The assignments of error in the petition raise the question as to whether petitioner is entitled to relief from excess profits tax under the provisions of section 722(b)(4) of the Code by reason of: certain changes in the operation of the business, a change in management of the business, a difference in products furnished, a difference in the capacity for operation, a difference in the ratio of nonborrowed capital to total capital, and a commitment. In computing petitioner's excess profits net income for years in the base period an adjustment was made and agreed to by respondent under the provisions of section 711(b)(1)(J) for certain abnormal deductions incurred during 1937. Since we determine that petitioner is entitled to relief because of section 722(b)(4) factors, a secondary issue that arises is whether the relief granted to petitioner under section 722 interferes with the relief which is automatically granted to petitioner because it incurred during the base period certain abnormal deductions which satisfy the provisions of section 711(b)(1)(J) of the Code. FINDINGS OF FACT. Petitioner is a corporation organized under the laws of the State of Texas on March 1, 1923, and has its principal office at Beaumont, Texas. On December 31, 1939, 50 per cent of the capital stock of petitioner was owned by Paramount Pictures, Inc., 25 per cent was owned by Sol Gordon, and the remaining 25 per cent was owned by members of Sol Gordon's family. Paramount Pictures, Inc., acquired its stock interest in petitioner corporation prior to the year 1936. Petitioner owns 50 per cent of the stock of East Texas Theatres, Inc., which corporation operates a number of wholly owned and partially owned theatres under the management of petitioner. From Page 47 the date of its formation in 1927 and throughout the base period, the business of East Texas Theatres, Inc., was actively managed and controlled by petitioner. Petitioner also owns 50 per cent of the stock of Sullivan & Moore Theatres, Inc., and 25 per cent of the stock of each of the corporations known as Cole Theatres, Inc., Yoakum Theatres, Inc., and Eagle Lake Theatres, Inc. In addition thereto, petitioner operated during the excess profits tax years four theatres which were owned jointly with certain individuals. FACTS— DIFFERENCES IN THE CAPACITY. Petitioner commenced business in 1923, with two theatres in Beaumont, and it so expanded by the addition of theatres that at the beginning of 1936, it had 14 theatres in operation. In addition petitioner managed and booked films for certain theatres owned by corporations of which it is a stockholder and for other theatres in which it had no ownership interest. Petitioner received fees for such management and booking services which fees represented a percentage of the gross receipts of the theatres for which such services were performed. The names, locations, and seating capacity of each of petitioner's 14 theatres during the base period years were as follows:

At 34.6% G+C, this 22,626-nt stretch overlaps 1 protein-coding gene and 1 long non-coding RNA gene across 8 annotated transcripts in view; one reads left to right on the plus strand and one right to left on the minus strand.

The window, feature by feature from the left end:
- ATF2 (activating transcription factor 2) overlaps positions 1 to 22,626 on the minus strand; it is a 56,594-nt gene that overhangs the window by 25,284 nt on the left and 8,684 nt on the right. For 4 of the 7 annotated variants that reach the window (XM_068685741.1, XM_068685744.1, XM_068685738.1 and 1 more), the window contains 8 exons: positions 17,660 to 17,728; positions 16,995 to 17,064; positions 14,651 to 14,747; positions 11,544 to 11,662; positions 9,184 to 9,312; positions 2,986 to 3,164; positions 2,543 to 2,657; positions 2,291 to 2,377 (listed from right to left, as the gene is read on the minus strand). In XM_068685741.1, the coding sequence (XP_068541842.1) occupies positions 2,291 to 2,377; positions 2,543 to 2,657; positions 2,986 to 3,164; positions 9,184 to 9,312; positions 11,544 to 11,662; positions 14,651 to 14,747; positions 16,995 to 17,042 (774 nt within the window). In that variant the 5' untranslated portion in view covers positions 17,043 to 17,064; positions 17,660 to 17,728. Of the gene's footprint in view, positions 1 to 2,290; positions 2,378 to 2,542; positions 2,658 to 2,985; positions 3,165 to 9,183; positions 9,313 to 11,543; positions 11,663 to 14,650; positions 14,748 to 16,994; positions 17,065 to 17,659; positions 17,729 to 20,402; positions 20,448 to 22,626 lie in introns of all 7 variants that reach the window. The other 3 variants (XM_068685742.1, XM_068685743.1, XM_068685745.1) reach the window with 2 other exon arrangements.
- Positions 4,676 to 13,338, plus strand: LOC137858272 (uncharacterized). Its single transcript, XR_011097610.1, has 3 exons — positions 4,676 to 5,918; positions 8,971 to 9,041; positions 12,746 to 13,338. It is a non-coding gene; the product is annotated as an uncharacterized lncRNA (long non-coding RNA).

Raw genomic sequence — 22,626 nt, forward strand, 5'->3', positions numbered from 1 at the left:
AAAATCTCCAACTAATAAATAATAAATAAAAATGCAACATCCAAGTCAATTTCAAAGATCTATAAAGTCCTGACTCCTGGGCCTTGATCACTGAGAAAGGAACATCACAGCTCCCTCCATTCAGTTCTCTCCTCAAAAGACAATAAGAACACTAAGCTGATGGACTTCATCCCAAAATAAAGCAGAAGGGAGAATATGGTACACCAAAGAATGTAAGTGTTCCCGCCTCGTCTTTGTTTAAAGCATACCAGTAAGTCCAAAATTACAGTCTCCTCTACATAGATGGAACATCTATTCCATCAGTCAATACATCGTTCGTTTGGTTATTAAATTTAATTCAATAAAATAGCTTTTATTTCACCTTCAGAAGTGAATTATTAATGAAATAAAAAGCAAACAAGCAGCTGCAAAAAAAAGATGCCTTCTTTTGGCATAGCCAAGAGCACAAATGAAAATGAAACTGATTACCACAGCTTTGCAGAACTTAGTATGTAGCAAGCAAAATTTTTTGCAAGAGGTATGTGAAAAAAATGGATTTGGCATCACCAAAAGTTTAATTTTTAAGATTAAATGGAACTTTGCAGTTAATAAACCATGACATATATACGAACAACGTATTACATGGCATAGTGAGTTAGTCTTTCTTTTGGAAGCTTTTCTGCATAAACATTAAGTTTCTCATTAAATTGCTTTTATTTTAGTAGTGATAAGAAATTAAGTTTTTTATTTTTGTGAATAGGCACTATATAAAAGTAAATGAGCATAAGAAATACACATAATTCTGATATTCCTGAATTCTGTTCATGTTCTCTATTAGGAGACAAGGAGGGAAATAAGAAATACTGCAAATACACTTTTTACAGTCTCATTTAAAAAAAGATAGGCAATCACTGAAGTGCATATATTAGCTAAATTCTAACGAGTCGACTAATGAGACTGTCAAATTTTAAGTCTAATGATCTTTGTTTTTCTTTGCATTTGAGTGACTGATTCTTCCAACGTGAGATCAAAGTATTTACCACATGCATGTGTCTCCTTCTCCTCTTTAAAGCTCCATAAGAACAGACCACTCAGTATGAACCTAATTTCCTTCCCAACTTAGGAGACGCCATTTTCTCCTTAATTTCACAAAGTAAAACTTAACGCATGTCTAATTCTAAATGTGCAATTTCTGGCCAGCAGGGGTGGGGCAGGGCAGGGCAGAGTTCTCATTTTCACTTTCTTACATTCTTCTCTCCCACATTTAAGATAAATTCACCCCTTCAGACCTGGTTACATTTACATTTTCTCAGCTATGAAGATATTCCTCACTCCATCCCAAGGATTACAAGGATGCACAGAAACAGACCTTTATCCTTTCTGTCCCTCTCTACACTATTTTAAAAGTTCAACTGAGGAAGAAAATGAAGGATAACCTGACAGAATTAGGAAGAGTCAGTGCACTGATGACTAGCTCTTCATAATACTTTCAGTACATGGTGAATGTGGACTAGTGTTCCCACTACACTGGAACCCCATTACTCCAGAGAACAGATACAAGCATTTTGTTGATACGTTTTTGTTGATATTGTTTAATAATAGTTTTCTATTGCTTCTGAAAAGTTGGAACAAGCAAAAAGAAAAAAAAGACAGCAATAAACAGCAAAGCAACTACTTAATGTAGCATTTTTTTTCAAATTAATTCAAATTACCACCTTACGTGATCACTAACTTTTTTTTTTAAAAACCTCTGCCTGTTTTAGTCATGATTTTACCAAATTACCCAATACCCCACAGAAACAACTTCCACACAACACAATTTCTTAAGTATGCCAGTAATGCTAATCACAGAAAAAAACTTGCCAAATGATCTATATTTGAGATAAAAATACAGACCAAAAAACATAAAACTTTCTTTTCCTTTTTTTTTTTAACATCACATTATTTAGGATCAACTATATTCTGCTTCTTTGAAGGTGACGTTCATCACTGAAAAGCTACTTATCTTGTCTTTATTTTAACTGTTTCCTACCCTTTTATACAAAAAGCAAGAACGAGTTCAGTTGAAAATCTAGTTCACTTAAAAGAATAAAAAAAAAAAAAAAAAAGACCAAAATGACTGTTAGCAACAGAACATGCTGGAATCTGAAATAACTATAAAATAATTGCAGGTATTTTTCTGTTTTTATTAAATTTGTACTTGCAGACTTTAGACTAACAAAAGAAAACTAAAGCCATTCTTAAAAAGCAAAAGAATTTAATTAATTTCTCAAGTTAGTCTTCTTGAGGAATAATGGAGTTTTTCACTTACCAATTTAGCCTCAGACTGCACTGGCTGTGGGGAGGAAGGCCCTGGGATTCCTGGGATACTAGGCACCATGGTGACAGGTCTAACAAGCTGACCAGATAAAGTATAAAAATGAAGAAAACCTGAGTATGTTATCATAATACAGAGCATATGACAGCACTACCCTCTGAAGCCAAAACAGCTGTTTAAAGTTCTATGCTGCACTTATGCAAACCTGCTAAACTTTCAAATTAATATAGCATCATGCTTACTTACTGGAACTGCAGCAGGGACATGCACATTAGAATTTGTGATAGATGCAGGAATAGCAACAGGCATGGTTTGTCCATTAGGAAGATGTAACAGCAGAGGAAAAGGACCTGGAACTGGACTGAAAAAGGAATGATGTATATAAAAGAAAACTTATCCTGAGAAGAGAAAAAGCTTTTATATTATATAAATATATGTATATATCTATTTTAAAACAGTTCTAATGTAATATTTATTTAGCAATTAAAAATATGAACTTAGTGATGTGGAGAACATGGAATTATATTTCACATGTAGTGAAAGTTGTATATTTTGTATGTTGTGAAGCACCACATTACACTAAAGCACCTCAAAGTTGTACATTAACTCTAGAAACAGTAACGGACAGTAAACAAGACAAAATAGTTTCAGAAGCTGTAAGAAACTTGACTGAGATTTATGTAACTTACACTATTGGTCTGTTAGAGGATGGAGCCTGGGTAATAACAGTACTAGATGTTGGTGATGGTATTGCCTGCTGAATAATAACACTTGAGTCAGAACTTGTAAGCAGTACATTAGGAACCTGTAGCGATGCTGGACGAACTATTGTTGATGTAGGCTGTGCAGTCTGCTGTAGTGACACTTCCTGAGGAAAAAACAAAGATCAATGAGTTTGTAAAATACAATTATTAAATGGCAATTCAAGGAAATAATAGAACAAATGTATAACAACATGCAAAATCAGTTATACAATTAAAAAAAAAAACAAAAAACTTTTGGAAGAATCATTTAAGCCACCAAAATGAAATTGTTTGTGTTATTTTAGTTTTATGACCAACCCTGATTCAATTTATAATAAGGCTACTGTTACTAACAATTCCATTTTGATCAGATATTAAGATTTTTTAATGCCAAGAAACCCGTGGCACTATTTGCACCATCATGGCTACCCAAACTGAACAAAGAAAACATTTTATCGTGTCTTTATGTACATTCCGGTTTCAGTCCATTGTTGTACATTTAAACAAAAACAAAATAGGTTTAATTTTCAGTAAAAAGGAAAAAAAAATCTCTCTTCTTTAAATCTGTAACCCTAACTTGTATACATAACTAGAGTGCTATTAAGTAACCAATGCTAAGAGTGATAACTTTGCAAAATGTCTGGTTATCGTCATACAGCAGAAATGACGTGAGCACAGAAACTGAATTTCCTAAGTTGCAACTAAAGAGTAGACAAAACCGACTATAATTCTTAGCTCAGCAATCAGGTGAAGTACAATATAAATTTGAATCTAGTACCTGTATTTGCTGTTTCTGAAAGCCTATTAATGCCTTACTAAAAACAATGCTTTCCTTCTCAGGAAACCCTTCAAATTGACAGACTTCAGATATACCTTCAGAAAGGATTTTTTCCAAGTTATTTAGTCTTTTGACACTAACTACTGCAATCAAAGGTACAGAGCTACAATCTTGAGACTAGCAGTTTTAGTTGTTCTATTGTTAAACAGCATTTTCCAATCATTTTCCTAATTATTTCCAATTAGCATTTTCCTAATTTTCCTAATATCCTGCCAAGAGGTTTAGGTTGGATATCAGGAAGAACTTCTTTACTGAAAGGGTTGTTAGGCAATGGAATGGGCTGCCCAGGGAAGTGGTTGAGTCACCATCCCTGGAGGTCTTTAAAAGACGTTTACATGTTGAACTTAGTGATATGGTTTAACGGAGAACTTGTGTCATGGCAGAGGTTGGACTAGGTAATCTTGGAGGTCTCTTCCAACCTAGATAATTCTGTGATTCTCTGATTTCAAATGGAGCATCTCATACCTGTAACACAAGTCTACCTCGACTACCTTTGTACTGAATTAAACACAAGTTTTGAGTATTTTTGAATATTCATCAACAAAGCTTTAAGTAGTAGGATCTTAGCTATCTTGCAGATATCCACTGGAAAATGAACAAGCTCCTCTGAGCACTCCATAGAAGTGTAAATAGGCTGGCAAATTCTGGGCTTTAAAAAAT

Seating capacity— end of year
1935 1936 1937 1938 1939
Jefferson Beaumont 1,878 1,878 1,878 1,878 1,878
Liberty Do. 856 856 856 856 856
Tivoli Do. 534 534 534 534 534
Peoples Do. 690 690 690 655 655
Rio Do. 641 612 612 612 612
Gem Do. 481 476 476 476 476
Strand Port Arthur 1,079 1,046 1,046 1,046 1,046
Pearce Do. 544 544 541 627 627
Peoples Do. 956 878 939 939 939
Majestic Do. 462 458 419 455 455
Texas Do. 476 476 496 476 476
Strand Orange 861 854 790 790 790
Gem Do. 348 350 346 346 346
Rig Anahuac 304 468 498 491 490
Total 10,110 10,120 10,121 10,181 10,180
During the base period years 1936 to 1939, petitioner acquired and operated five additional theatres in Texas having seating capacity as follows:
Seating capacity— end of year
Name Location Date
1936 1937 1938 1939
Lamar Beaumont 12-25-36 788 788 778 778
Mont Mont Belview 2-9-36 462 462 457 457
Lyric Port Neches 10-1-36 424 424 424 424
Rio Nederland 9-19-36 559 548 550 540
Palace Silsbee 7-11-37 463 463 463
Total 2,233 2,685 2,672 2,662
Page 48 In addition to the foregoing theatres, petitioner also acquired the Bengal Theatre at Orange, Texas, on March 15, 1937. The theatre had a seating capacity of 558; however, it was not operated by petitioner at any time during the years 1937, 1938, or 1939. Annual losses of approximately $1,200 were sustained by reason of the acquisition of this theatre. The attendance at the 19 theatres operated by petitioner during the base period years was as follows:
1936 1937 1938 1939
14 theatres 4,025,932 4,116,946 3,919,160 3,848,308
5 theatres 124,417 494,608 592,090 585,605
19 theatres 4,150,349 4,611,554 4,511,250 4,433,913
The box office admission receipts of the 19 theatres...